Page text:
I’ve just received an email from cyber security analyst Jeffrey Carr about leading Chinese IT company Huawei and allegations that it may have been engaged in bribery. Huawei, which has its headquarters in Shenzhen, is the biggest network and telecoms equipment supplier in China. According to the company’s website, their products have served 45 of the world's top 50 telecoms operators.
Carr, founder and CEO of Taia Global and author of Inside Cyber Warfare, told me he’ll have more on this later. As I say, at the moment these appear to just be allegations being made against Huawei by Austrian magazine Format, but hopefully we’ll know more soon. In the meantime, though, here’s what Carr wrote on his site:
‘Huawei's meteoric rise to one of the top three information and communication technology companies in the world is due in large part to its ability to undercut bids by other companies thanks to its status with the Chinese government as a ‘national champion’ firm. However, in the case of its sales to Telekom Austria (A1TA) between 2007 and 2009, it may also be due to bribery.
‘An investigative report by FORMAT.at reveals that Huawei Austrian CEO signed an agreement to pay a ten percent ‘marketing fee’ to Peter Hochegger, a former Austrian government lobbyist and PR consultant for all the A1TA business that he could deliver. Hochegger's influence and Huawei's money resulted in sales of over 130 million euros for the Chinese company, beating out regular Telecom Austria suppliers like Ericsson and Nokia Siemens Networks. According to an investigative report by FORMAT.at, once A1TA paid Huawei, Huawei Austria's CEO transferred 10 percent to a bank account at the Bank of Cyprus. The account belonged to Astropolis, a company owned by Hochegger and his associates.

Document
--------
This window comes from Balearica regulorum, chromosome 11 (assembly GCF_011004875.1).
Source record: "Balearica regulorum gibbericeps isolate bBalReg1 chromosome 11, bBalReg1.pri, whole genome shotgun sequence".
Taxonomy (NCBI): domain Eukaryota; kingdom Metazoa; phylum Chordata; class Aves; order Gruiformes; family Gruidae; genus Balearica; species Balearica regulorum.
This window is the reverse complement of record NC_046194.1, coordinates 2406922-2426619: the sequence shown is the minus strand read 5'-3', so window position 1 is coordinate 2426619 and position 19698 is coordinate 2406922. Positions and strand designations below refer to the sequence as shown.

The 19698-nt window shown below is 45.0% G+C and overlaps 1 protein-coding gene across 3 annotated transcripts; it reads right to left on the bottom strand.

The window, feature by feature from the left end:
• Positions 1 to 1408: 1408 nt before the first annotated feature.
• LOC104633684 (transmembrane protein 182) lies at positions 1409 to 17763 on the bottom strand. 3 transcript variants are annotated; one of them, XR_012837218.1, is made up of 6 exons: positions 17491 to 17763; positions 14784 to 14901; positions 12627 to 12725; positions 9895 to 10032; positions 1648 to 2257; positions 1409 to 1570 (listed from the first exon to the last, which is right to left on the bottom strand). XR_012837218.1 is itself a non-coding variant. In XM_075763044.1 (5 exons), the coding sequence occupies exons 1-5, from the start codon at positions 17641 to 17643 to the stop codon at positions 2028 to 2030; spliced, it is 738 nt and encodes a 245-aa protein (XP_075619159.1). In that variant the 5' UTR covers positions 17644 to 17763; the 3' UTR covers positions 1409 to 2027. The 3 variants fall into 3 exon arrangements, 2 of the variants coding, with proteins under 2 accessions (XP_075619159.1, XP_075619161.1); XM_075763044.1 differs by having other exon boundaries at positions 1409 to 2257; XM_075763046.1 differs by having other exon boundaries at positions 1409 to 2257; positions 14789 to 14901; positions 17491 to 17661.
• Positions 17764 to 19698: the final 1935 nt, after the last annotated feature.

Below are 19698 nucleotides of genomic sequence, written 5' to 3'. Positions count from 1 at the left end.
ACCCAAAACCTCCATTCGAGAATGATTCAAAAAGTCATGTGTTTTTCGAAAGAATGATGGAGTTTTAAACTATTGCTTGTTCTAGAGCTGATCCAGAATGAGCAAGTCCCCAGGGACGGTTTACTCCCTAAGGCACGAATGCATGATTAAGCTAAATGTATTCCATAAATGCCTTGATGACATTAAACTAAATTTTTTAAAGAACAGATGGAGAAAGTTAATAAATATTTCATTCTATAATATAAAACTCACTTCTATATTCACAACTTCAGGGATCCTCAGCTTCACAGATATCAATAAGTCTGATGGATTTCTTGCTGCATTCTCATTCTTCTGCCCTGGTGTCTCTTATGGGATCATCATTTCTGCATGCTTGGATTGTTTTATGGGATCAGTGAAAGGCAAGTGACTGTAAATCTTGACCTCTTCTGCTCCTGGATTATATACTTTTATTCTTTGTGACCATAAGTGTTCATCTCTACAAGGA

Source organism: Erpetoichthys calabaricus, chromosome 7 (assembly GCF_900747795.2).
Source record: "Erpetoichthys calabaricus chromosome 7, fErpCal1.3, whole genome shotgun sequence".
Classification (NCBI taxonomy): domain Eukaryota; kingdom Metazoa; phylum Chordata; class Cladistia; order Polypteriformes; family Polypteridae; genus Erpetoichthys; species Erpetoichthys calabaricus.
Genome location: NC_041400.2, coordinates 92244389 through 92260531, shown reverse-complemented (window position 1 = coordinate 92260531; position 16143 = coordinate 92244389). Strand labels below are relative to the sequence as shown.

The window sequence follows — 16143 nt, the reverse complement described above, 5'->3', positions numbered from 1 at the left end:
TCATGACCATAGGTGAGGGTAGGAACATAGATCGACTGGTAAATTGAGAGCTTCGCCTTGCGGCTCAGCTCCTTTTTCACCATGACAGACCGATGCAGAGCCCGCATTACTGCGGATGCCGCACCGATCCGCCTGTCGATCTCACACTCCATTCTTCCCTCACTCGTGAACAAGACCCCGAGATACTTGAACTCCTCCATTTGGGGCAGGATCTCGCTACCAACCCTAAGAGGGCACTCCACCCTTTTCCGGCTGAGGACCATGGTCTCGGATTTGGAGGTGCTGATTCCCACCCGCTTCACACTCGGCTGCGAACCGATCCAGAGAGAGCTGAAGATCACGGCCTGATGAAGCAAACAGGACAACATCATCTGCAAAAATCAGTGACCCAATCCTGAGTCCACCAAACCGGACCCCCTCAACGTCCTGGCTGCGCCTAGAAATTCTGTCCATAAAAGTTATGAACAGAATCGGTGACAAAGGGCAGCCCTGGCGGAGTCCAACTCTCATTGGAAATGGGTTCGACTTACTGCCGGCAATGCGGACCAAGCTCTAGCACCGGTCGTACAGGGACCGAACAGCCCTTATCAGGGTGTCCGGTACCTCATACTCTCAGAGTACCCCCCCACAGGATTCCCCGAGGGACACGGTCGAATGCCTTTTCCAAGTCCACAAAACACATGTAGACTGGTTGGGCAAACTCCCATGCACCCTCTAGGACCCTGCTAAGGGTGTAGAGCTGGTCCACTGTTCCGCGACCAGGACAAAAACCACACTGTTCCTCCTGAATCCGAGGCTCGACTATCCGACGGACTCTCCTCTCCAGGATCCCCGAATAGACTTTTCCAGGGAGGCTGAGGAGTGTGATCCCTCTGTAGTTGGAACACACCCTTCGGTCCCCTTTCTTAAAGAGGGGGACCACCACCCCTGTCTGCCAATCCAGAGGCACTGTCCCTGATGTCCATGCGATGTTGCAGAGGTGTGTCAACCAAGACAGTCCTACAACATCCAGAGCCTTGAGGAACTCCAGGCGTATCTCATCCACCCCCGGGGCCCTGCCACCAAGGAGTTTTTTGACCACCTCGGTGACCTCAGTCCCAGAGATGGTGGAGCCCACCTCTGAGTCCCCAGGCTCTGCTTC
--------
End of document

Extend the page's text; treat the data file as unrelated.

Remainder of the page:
‘A1TA is now investigating all of its transactions with Huawei for possible criminal prosecution against the company. Not surprisingly, no one at Huawei is talking. The former head of Huawei Austria, Lu Hongwei, has moved to the top position at Huawei Serbia and is ‘unavailable.’ Sun Zhengyang, his successor, has no comment.’
Heise online 5 Apr 2011: http://bit.ly/e8keHk
TT.com 31 Mar 2011: http://bit.ly/fBZF75
Format.at 04 Apr 2011: http://bit.ly/i4Nu5f